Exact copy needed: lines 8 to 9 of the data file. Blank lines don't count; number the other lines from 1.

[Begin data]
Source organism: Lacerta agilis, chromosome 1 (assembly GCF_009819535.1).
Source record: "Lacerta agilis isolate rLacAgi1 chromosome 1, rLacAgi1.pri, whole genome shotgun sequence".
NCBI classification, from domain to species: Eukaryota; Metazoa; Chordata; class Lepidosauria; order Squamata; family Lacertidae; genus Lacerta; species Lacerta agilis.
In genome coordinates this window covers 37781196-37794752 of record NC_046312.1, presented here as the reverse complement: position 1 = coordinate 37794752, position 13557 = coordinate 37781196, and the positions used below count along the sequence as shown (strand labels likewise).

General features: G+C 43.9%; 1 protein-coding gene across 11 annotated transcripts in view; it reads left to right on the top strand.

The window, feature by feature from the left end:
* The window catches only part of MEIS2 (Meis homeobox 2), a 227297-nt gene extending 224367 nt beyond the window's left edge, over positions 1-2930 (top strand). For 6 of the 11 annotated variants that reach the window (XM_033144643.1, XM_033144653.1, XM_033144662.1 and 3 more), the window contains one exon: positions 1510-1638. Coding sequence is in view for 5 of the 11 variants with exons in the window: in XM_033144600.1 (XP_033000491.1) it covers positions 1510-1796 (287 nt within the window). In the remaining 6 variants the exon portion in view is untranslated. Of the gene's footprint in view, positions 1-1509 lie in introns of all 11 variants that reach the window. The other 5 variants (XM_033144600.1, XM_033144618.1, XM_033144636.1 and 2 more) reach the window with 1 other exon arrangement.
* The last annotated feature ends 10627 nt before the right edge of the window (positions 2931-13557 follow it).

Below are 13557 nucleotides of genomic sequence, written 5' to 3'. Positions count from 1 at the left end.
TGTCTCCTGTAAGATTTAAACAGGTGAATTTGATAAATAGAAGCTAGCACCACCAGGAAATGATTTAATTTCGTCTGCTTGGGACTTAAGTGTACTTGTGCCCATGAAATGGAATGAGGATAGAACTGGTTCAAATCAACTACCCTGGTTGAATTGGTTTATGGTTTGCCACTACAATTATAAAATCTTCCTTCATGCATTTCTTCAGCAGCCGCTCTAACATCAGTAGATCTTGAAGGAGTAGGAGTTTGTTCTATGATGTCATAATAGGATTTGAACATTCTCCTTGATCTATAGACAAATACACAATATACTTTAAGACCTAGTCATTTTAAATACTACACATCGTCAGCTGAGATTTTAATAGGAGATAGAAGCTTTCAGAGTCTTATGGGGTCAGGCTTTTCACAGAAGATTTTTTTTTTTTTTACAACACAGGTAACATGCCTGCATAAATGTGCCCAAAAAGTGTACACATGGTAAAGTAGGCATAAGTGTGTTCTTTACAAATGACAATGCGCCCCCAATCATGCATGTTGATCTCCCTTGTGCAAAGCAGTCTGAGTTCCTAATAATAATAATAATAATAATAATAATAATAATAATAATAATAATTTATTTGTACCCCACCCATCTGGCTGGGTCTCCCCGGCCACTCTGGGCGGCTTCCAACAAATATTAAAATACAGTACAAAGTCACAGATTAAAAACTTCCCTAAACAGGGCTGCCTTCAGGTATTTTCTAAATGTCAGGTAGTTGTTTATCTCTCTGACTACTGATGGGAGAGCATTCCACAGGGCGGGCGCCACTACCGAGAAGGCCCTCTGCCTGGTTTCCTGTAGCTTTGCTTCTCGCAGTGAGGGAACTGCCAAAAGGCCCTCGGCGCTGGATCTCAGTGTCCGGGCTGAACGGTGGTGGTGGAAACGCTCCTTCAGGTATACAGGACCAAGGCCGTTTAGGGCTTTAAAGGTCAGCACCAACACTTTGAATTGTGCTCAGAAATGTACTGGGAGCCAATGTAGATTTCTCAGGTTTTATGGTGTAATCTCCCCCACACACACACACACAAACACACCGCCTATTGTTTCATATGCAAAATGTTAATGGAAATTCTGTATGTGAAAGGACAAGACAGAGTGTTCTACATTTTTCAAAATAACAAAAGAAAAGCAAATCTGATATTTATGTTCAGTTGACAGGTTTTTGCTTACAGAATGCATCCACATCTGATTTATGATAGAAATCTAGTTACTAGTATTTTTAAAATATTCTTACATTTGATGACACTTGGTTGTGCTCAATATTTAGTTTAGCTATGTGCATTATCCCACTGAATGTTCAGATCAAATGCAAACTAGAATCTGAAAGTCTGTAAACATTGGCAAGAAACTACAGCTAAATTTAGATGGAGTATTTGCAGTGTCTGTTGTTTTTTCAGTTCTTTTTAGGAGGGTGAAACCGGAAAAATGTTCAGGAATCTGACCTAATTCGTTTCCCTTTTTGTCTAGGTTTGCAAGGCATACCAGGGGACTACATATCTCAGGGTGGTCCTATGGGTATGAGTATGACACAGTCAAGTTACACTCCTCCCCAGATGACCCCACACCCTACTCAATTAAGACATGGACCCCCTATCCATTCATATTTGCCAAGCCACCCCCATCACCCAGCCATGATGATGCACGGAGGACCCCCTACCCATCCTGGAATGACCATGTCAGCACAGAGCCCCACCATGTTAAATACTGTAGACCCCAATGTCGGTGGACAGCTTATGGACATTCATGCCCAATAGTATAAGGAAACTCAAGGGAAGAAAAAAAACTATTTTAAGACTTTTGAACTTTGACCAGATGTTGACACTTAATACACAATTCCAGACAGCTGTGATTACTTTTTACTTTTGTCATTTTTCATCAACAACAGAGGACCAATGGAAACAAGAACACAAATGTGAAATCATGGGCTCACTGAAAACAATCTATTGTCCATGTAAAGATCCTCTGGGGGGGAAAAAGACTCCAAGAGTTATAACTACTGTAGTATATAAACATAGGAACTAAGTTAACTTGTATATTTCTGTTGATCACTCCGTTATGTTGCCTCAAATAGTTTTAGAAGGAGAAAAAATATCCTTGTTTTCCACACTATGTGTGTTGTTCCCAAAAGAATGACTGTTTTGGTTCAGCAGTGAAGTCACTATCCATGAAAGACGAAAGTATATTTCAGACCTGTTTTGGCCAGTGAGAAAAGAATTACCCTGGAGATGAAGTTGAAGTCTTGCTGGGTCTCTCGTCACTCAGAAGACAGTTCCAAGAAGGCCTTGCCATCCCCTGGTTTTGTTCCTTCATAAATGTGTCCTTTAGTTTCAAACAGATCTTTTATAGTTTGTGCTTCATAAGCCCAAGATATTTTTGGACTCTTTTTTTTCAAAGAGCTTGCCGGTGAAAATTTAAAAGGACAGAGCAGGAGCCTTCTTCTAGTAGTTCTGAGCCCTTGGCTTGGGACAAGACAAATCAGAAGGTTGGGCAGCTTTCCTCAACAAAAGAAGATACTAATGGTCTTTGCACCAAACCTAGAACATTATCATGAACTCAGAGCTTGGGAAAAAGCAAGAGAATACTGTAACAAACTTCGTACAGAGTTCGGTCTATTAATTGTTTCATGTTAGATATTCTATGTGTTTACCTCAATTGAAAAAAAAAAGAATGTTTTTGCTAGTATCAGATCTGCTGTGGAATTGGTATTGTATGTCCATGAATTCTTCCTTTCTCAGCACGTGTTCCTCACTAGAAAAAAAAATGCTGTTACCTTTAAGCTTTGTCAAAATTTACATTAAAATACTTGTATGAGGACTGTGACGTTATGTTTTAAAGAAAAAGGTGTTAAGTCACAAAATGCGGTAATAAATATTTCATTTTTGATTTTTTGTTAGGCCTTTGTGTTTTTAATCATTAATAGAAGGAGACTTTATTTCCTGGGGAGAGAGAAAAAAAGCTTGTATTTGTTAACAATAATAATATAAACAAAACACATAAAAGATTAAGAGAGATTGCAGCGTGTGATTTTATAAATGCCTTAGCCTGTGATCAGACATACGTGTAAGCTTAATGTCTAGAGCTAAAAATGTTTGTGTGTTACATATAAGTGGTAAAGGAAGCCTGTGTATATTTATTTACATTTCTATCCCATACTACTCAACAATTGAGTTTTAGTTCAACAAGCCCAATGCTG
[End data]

* The last annotated feature ends 10627 nt before the right edge of the window (positions 2931-13557 follow it).

Below are 13557 nucleotides of genomic sequence, written 5' to 3'. Positions count from 1 at the left end.